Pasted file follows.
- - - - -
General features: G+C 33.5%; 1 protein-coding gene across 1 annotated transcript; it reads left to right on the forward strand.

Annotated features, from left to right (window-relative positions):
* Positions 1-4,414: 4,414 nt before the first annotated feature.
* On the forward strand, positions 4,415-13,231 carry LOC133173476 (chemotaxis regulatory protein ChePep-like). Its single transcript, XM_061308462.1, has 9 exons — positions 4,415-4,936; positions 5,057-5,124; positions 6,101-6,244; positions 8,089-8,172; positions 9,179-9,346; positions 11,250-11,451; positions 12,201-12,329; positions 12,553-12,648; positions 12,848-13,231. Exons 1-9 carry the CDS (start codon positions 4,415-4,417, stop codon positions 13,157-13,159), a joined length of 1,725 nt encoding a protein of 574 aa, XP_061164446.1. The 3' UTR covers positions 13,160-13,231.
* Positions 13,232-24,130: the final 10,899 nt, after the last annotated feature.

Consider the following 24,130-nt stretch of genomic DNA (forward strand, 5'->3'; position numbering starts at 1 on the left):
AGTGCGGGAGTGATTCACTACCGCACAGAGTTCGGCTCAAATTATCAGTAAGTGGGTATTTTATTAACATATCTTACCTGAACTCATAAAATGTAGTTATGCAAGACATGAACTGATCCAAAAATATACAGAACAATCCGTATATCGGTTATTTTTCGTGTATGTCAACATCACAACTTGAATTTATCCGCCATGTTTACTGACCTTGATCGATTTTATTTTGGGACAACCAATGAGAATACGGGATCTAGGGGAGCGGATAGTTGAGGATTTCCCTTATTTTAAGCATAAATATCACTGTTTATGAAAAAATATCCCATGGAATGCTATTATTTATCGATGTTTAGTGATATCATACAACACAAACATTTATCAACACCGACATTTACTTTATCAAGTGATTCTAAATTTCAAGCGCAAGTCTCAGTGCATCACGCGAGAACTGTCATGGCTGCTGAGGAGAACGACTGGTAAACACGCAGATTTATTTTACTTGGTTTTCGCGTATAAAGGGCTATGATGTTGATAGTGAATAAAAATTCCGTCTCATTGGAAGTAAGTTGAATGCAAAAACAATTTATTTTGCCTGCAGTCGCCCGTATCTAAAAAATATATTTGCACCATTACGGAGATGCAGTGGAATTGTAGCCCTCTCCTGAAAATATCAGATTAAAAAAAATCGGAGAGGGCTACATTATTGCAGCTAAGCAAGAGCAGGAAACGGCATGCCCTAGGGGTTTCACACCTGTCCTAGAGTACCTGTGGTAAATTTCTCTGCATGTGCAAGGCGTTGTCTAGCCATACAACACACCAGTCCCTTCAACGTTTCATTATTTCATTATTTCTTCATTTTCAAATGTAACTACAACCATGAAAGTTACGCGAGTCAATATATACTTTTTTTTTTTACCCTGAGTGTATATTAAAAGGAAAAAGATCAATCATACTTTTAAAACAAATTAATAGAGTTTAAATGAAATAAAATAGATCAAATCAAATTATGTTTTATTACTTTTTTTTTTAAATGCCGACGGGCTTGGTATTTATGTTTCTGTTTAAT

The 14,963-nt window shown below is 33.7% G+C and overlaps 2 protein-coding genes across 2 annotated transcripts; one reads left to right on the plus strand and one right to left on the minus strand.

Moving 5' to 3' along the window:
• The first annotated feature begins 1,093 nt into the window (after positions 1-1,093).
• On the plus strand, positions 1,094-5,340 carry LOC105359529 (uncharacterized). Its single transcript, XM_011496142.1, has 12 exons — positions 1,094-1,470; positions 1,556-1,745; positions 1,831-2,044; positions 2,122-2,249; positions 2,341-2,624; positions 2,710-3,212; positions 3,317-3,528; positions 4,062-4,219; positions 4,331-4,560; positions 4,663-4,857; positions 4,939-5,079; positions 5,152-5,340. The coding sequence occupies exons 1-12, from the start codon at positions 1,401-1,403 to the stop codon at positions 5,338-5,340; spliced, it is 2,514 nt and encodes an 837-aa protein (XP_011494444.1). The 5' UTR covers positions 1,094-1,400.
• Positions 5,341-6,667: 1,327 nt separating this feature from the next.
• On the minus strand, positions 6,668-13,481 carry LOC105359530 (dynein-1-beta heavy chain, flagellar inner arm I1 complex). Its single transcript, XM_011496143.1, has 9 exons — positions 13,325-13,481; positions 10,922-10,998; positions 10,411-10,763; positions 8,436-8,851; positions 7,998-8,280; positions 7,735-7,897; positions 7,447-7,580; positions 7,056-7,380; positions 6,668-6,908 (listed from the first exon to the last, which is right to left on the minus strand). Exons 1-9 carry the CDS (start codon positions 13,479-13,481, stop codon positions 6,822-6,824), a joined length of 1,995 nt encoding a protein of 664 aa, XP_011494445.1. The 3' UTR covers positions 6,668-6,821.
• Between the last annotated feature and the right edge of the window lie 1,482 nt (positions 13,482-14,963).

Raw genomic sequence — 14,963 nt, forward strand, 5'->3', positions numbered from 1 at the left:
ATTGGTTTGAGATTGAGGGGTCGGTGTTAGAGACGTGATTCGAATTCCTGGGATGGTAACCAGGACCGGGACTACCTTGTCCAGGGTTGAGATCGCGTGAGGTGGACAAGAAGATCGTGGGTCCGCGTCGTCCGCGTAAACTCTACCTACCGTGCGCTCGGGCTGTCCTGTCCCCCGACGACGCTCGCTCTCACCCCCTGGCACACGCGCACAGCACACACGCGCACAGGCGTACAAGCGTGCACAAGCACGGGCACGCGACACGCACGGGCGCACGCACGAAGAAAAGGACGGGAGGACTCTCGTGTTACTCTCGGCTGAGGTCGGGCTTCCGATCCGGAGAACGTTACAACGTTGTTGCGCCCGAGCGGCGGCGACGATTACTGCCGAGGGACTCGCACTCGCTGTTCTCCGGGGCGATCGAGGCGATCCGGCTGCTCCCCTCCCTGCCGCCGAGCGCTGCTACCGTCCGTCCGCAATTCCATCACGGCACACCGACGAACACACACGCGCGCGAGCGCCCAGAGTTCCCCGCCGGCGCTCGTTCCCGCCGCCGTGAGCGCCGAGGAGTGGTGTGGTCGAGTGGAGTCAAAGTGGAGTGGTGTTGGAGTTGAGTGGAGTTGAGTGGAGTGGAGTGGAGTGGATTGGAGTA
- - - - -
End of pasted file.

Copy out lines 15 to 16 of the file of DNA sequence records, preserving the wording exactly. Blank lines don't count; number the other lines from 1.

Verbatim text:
Raw genomic sequence — 14,963 nt, forward strand, 5'->3', positions numbered from 1 at the left:
ATTGGTTTGAGATTGAGGGGTCGGTGTTAGAGACGTGATTCGAATTCCTGGGATGGTAACCAGGACCGGGACTACCTTGTCCAGGGTTGAGATCGCGTGAGGTGGACAAGAAGATCGTGGGTCCGCGTCGTCCGCGTAAACTCTACCTACCGTGCGCTCGGGCTGTCCTGTCCCCCGACGACGCTCGCTCTCACCCCCTGGCACACGCGCACAGCACACACGCGCACAGGCGTACAAGCGTGCACAAGCACGGGCACGCGACACGCACGGGCGCACGCACGAAGAAAAGGACGGGAGGACTCTCGTGTTACTCTCGGCTGAGGTCGGGCTTCCGATCCGGAGAACGTTACAACGTTGTTGCGCCCGAGCGGCGGCGACGATTACTGCCGAGGGACTCGCACTCGCTGTTCTCCGGGGCGATCGAGGCGATCCGGCTGCTCCCCTCCCTGCCGCCGAGCGCTGCTACCGTCCGTCCGCAATTCCATCACGGCACACCGACGAACACACACGCGCGCGAGCGCCCAGAGTTCCCCGCCGGCGCTCGTTCCCGCCGCCGTGAGCGCCGAGGAGTGGTGTGGTCGAGTGGAGTCAAAGTGGAGTGGTGTTGGAGTTGAGTGGAGTTGAGTGGAGTGGAGTGGAGTGGATTGGAGTA